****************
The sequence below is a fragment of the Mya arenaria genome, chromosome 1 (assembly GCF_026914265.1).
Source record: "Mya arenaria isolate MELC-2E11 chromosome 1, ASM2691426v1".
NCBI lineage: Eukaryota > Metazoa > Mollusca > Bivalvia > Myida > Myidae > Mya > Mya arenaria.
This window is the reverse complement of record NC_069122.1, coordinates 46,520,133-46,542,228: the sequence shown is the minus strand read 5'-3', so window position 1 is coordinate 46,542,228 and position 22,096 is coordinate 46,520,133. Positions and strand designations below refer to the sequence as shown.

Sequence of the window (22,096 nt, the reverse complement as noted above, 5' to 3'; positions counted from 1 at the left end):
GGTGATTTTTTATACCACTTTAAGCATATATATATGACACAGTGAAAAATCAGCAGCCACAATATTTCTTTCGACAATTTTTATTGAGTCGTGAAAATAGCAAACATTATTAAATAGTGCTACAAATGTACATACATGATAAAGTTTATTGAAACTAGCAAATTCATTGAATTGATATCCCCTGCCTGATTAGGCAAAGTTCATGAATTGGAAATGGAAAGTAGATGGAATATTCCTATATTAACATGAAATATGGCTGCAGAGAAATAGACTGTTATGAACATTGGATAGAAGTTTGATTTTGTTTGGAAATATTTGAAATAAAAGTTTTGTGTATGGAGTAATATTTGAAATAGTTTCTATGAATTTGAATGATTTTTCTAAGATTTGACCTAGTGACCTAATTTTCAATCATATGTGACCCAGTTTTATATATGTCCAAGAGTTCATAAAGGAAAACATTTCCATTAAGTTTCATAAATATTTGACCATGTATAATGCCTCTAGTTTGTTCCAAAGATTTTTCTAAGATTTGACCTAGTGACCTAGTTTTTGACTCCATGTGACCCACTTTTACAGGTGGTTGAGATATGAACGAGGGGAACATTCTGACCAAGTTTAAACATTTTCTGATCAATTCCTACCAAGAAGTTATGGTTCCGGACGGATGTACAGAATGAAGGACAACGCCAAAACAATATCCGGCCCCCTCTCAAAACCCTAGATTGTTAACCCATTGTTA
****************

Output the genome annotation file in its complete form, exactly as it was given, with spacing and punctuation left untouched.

The sequence below is a fragment of the Mya arenaria genome, chromosome 1 (assembly GCF_026914265.1).
Source record: "Mya arenaria isolate MELC-2E11 chromosome 1, ASM2691426v1".
NCBI lineage: Eukaryota > Metazoa > Mollusca > Bivalvia > Myida > Myidae > Mya > Mya arenaria.
This window is the reverse complement of record NC_069122.1, coordinates 46,520,133-46,542,228: the sequence shown is the minus strand read 5'-3', so window position 1 is coordinate 46,542,228 and position 22,096 is coordinate 46,520,133. Positions and strand designations below refer to the sequence as shown.

Sequence of the window (22,096 nt, the reverse complement as noted above, 5' to 3'; positions counted from 1 at the left end):
GGTGATTTTTTATACCACTTTAAGCATATATATATGACACAGTGAAAAATCAGCAGCCACAATATTTCTTTCGACAATTTTTATTGAGTCGTGAAAATAGCAAACATTATTAAATAGTGCTACAAATGTACATACATGATAAAGTTTATTGAAACTAGCAAATTCATTGAATTGATATCCCCTGCCTGATTAGGCAAAGTTCATGAATTGGAAATGGAAAGTAGATGGAATATTCCTATATTAACATGAAATATGGCTGCAGAGAAATAGACTGTTATGAACATTGGATAGAAGTTTGATTTTGTTTGGAAATATTTGAAATAAAAGTTTTGTGTATGGAGTAATATTTGAAATAGTTTCTATGAATTTGAATGATTTTTCTAAGATTTGACCTAGTGACCTAATTTTCAATCATATGTGACCCAGTTTTATATATGTCCAAGAGTTCATAAAGGAAAACATTTCCATTAAGTTTCATAAATATTTGACCATGTATAATGCCTCTAGTTTGTTCCAAAGATTTTTCTAAGATTTGACCTAGTGACCTAGTTTTTGACTCCATGTGACCCACTTTTACAGGTGGTTGAGATATGAACGAGGGGAACATTCTGACCAAGTTTAAACATTTTCTGATCAATTCCTACCAAGAAGTTATGGTTCCGGACGGATGTACAGAATGAAGGACAACGCCAAAACAATATCCGGCCCCCTCTCAAAACCCTAGATTGTTAACCCATTGTTA